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Will Contests

Posted Friday, April 26, 2013 by John S. Palmer

A disinherited spouse has standing to participate in a will contest brought by other disinherited heirs, according to a new decision by the Washington Supreme Court.

In Becker v. Estate of Becker (decided April 11, 2013), the court unanimously ruled in favor of Dr. Nancy Becker, the surviving spouse of Dr. Tory Becker. Tory died in 2008; his will left everything to a minor child he fathered with Nancy, and named Nancy as personal representative of his estate.

Tory’s 3 adult daughters from a prior marriage challenged the will. A guardian ad litem was appointed to represent the minor child’s interests in the will contest. A settlement was reached between the adult daughters, their mother, and the GAL on behalf of the minor to divide the estate among them.

Nancy refused to sign the agreement, either as surviving spouse or as personal representative of the estate. At the request of the adult daughters and GAL, she was removed as personal representative and an attorney was appointed in her place, but the attorney also refused to sign off on the settlement agreement on the grounds that it was not in the best interest of minor child or the estate.

The GAL brought a motion to clarify Nancy’s standing to participate in the will contest or settlement. The trial court and court of appeals both held she lacked standing, but the Supreme Court disagreed.

The court noted that the proposed settlement was made under the Trusts and Estates Dispute Resolution Act (often referred to as TEDRA), which provides that a settlement agreement resolving any matter involving a trust or estate is binding and conclusive on all parties interested in the estate or trust, if it is signed by all interested parties.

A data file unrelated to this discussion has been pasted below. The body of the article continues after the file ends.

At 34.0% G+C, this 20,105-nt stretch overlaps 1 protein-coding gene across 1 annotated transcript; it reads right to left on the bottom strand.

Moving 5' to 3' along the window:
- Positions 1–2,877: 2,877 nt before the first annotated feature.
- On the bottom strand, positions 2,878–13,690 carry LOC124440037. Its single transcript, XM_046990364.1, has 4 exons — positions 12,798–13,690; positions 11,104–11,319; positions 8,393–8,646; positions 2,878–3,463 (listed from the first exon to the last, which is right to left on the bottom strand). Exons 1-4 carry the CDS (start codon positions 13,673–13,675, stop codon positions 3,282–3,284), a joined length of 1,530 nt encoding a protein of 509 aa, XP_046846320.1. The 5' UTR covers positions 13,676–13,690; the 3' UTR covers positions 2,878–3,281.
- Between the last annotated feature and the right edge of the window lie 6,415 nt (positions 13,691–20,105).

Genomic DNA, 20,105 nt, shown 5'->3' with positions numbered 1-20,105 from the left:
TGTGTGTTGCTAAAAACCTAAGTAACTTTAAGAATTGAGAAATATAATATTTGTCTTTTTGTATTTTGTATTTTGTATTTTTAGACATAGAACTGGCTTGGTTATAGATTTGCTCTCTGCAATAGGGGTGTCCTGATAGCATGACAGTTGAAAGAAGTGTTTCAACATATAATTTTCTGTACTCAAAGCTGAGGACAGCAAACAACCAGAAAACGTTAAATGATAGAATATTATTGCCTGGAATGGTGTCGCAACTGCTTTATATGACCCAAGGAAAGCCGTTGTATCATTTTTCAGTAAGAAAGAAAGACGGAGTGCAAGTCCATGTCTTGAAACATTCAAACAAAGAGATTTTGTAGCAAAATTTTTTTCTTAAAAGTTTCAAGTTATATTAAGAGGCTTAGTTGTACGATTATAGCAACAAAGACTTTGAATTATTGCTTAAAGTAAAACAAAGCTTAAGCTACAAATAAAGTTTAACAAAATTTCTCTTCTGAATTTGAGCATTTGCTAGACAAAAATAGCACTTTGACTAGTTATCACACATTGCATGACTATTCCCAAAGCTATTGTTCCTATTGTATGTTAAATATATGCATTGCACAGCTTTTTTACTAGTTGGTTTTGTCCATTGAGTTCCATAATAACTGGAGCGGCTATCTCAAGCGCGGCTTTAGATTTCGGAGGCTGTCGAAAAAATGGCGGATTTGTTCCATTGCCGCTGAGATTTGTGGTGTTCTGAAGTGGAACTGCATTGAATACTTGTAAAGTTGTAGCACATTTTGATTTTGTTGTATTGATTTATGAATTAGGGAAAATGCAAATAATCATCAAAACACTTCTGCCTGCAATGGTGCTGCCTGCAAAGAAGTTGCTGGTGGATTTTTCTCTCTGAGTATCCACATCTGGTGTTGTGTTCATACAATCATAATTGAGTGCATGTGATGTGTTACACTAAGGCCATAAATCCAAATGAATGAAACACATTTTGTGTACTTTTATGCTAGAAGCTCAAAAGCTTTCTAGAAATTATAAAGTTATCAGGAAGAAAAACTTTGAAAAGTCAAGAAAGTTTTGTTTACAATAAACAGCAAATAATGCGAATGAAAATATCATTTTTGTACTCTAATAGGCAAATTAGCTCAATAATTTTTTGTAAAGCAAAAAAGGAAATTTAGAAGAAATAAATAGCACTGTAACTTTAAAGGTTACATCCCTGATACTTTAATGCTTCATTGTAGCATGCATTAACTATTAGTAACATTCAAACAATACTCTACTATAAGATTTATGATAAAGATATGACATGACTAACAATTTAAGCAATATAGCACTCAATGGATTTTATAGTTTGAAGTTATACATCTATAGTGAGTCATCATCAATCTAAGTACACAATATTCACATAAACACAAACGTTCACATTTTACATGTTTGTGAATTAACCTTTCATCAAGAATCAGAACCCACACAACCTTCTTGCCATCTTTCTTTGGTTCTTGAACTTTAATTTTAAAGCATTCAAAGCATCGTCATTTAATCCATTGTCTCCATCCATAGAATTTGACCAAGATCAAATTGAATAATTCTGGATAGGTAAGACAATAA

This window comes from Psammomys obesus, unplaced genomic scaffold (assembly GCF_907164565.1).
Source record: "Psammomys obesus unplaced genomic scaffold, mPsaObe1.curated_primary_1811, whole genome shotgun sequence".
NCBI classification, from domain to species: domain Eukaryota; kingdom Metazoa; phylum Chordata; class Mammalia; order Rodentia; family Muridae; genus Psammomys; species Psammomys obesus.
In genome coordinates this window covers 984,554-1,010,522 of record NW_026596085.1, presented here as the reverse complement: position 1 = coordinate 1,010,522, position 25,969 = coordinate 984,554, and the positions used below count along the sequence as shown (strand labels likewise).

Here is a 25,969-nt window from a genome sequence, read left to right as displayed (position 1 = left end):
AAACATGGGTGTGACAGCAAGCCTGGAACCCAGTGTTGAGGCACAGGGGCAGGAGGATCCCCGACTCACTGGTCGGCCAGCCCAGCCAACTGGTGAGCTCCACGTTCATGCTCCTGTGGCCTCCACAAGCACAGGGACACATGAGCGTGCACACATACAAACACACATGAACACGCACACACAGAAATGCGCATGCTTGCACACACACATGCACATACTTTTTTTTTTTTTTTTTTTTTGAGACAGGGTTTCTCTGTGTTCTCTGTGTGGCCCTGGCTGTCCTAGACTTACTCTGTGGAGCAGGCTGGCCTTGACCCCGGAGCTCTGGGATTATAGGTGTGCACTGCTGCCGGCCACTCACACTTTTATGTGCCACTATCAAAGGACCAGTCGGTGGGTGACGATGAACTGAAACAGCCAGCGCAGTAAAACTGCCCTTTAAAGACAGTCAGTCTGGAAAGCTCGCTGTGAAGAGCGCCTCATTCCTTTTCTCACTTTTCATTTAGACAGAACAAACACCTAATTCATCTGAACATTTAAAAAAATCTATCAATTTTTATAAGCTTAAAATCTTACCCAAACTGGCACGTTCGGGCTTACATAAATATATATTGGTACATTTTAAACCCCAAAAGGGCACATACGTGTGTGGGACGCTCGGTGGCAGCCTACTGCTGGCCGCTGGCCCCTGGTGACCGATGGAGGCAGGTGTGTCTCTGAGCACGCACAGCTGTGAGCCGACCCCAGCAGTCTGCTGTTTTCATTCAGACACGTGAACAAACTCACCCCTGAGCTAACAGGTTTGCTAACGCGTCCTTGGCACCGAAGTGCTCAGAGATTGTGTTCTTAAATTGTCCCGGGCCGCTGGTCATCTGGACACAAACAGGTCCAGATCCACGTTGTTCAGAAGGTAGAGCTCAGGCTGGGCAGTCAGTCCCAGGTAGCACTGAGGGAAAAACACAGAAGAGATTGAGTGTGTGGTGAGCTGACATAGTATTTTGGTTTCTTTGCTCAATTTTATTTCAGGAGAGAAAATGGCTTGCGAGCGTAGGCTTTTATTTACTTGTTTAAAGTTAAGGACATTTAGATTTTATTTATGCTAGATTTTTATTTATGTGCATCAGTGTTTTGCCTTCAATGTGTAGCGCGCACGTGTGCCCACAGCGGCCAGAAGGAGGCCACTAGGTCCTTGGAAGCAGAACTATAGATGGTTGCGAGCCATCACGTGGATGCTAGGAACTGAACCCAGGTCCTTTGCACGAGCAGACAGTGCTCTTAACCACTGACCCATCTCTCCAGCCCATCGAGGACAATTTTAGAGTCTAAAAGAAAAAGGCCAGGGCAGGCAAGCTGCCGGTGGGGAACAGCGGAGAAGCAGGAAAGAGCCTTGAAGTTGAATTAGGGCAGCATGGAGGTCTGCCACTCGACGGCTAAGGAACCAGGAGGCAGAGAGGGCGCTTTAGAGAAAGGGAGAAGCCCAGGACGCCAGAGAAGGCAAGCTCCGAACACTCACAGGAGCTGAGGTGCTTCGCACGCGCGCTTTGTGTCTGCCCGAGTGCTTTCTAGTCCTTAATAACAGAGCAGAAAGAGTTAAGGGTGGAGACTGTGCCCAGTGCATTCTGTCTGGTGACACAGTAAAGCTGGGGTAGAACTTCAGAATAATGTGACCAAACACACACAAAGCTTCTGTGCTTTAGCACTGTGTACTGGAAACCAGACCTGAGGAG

Because an “interested party” in a will contest is “one who has a direct, immediate, and legally ascertained pecuniary interest in the devolution of the testator’s estate, such as would be impaired or defeated by the probate of the will or benefited by the declaration that it is invalid,” the court concluded that Nancy had standing to participate in the will contest, and was therefore a necessary party to any agreement settling it. There was no evidence that the decedent had a prior will that would be revived if the will contest were successful. Therefore, Nancy stood to inherit under the intestacy statute if her late husband had no valid will, or could inherit under the omitted spouse statute if any prior will was executed before she married the decedent:

Under either circumstance, Nancy would inherit 50 percent of Tory’s estate… Thus, Nancy has a very substantial interest in the estate if the will contest were to be successful. Because Nancy would have a significant interest in the estate if the will were declared invalid, she has a direct interest in any settlement of the will contest. Therefore, she is a party under TEDRA.

The court also found no merit in the adult daughters’ claim that Nancy lacked standing because she chose not to contest the will herself, because “her decision not to file a will contest would not prevent her from receiving her fair share should a court find that will to be invalid… If the will contest is successful…it will not simply pass to those who chose to contest the will.”

The court did not address how the outcome might have changed if the will contest were successful but the decedent had executed a valid prior will disinheriting Nancy after they married, precluding an omitted spouse claim.

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